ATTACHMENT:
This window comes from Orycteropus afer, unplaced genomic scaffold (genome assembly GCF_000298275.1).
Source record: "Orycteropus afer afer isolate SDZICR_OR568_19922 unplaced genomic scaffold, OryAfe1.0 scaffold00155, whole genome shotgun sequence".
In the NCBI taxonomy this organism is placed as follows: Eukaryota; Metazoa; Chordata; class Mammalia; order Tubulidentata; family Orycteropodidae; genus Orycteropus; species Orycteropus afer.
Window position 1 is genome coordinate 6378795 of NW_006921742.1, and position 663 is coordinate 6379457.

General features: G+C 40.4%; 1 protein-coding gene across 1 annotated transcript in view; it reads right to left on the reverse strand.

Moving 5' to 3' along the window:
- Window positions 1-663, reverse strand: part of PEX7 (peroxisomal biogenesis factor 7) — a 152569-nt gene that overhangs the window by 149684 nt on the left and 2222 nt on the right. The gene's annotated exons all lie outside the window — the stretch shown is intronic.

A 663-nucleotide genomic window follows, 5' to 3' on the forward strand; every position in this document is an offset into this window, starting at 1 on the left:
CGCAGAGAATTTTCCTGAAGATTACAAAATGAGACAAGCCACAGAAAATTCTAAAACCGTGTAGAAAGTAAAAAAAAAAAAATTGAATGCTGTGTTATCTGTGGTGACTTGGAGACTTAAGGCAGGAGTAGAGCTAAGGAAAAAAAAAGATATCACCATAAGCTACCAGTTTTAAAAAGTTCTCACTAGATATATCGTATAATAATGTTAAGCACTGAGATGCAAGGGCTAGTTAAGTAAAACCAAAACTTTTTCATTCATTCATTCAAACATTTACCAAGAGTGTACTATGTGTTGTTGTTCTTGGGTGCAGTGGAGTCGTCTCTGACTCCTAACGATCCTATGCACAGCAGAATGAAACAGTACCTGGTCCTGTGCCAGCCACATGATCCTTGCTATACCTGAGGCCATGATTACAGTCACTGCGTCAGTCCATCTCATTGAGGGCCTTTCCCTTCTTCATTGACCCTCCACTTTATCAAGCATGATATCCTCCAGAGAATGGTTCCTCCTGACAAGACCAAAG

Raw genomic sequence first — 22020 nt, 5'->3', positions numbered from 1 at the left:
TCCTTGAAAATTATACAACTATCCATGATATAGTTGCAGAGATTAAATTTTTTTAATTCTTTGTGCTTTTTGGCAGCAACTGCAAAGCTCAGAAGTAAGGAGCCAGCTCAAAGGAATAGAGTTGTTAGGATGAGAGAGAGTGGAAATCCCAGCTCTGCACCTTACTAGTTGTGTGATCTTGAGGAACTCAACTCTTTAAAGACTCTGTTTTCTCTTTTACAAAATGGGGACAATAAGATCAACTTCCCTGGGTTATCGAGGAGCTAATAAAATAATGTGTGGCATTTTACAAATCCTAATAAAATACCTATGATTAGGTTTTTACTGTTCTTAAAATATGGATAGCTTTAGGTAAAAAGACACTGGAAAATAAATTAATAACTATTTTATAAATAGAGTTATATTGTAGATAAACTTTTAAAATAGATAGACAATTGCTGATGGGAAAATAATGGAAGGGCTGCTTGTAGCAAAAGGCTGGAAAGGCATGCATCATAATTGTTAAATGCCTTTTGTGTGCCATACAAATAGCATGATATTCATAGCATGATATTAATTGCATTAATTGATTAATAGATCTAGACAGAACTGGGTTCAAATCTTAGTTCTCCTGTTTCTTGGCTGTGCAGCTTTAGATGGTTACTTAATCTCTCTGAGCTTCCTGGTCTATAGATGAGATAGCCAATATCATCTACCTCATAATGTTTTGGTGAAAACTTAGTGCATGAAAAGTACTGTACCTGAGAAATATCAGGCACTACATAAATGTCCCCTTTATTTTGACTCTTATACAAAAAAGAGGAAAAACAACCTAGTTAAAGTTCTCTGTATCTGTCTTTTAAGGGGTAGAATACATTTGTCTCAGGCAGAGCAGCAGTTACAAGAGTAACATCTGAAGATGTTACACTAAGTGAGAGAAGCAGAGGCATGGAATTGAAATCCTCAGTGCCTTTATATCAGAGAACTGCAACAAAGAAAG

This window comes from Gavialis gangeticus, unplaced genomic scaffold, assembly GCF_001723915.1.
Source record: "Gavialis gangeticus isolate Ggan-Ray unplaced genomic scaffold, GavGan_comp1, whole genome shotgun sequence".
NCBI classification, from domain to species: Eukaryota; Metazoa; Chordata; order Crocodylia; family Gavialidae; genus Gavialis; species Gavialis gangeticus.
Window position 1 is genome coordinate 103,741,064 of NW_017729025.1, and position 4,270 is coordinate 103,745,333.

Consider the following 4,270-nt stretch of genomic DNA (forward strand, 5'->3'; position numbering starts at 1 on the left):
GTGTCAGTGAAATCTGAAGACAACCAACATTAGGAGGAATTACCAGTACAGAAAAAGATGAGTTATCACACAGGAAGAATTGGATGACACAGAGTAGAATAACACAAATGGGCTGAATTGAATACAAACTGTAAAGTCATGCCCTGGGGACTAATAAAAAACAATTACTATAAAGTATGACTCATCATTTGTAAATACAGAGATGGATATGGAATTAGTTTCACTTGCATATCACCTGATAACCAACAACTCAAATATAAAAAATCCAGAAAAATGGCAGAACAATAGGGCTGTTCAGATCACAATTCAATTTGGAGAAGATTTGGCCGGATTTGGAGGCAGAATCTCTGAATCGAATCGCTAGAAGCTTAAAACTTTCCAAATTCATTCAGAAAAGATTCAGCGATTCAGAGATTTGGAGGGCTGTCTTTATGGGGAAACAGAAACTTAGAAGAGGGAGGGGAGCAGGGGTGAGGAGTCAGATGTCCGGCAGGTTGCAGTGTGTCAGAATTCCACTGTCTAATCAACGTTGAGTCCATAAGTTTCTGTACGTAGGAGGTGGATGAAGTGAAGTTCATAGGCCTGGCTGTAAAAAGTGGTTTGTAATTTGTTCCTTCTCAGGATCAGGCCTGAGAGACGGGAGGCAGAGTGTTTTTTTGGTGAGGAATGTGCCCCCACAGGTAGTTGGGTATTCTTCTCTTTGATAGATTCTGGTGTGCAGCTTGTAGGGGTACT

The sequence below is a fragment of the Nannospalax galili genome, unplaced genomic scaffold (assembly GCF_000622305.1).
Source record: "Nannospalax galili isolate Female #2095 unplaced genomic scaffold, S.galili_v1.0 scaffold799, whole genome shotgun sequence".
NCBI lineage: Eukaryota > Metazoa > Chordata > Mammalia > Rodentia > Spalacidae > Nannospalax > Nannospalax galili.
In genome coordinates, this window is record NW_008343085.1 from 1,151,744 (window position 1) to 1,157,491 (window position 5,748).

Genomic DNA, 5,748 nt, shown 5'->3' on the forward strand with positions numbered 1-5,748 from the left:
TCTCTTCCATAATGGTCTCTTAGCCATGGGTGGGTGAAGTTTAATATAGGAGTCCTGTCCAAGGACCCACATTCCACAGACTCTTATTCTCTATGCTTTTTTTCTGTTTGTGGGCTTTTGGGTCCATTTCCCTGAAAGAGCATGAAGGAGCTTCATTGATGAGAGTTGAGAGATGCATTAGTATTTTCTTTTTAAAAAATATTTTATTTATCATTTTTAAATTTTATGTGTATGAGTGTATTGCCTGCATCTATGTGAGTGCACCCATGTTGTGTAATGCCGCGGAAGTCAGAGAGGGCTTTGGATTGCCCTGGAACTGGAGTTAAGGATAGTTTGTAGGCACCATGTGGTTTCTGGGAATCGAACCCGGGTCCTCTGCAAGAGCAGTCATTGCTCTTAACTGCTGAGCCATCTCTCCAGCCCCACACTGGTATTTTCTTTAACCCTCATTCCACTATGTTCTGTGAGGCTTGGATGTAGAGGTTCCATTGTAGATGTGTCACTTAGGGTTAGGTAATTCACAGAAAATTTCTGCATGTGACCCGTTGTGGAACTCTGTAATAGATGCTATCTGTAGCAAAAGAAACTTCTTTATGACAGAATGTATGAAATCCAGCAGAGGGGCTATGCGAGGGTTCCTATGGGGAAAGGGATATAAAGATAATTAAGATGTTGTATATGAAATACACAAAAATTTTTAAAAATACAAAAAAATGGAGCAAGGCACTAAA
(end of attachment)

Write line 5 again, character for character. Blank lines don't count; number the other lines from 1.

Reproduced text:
General features: G+C 40.4%; 1 protein-coding gene across 1 annotated transcript in view; it reads right to left on the reverse strand.